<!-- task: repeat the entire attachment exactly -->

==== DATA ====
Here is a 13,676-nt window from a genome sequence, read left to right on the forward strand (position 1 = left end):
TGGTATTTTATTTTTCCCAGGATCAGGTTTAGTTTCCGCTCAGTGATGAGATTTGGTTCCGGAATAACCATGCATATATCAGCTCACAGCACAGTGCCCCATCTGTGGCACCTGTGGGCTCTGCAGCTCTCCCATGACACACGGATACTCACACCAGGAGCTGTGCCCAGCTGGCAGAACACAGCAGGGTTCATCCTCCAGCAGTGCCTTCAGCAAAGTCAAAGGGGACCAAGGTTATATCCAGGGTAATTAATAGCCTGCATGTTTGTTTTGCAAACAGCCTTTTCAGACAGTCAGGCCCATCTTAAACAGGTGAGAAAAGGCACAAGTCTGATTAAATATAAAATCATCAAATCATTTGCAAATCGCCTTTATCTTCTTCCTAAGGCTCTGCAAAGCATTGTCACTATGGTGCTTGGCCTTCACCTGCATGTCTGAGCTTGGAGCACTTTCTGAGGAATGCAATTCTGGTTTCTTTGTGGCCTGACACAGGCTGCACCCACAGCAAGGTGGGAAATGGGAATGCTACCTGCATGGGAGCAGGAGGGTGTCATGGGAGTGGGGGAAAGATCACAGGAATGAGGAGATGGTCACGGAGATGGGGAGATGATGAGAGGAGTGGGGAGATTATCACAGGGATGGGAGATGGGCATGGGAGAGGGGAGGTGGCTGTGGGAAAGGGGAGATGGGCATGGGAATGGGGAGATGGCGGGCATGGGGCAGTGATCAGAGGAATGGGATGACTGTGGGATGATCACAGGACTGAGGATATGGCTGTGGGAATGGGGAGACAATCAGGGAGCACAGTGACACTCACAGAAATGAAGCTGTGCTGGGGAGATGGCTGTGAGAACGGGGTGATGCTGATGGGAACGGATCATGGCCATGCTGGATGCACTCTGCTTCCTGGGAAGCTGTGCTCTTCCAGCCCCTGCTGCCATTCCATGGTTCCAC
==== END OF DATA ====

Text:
Here is a 13,676-nt window from a genome sequence, read left to right on the forward strand (position 1 = left end):
TGGTATTTTATTTTTCCCAGGATCAGGTTTAGTTTCCGCTCAGTGATGAGATTTGGTTCCGGAATAACCATGCATATATCAGCTCACAGCACAGTGCCCCATCTGTGGCACCTGTGGGCTCTGCAGCTCTCCCATGACACACGGATACTCACACCAGGAGCTGTGCCCAGCTGGCAGAACACAGCAGGGTTCATCCTCCAGCAGTGCCTTCAGCAAAGTCAAAGGGGACCAAGGTTATATCCAGGGTAATTAATAGCCTGCATGTTTGTTTTGCAAACAGCCTTTTCAGACAGTCAGGCCCATCTTAAACAGGTGAGAAAAGGCACAAGTCTGATTAAATATAAAATCATCAAATCATTTGCAAATCGCCTTTATCTTCTTCCTAAGGCTCTGCAAAGCATTGTCACTATGGTGCTTGGCCTTCACCTGCATGTCTGAGCTTGGAGCACTTTCTGAGGAATGCAATTCTGGTTTCTTTGTGGCCTGACACAGGCTGCACCCACAGCAAGGTGGGAAATGGGAATGCTACCTGCATGGGAGCAGGAGGGTGTCATGGGAGTGGGGGAAAGATCACAGGAATGAGGAGATGGTCACGGAGATGGGGAGATGATGAGAGGAGTGGGGAGATTATCACAGGGATGGGAGATGGGCATGGGAGAGGGGAGGTGGCTGTGGGAAAGGGGAGATGGGCATGGGAATGGGGAGATGGCGGGCATGGGGCAGTGATCAGAGGAATGGGATGACTGTGGGATGATCACAGGACTGAGGATATGGCTGTGGGAATGGGGAGACAATCAGGGAGCACAGTGACACTCACAGAAATGAAGCTGTGCTGGGGAGATGGCTGTGAGAACGGGGTGATGCTGATGGGAACGGATCATGGCCATGCTGGATGCACTCTGCTTCCTGGGAAGCTGTGCTCTTCCAGCCCCTGCTGCCATTCCATGGTTCCAC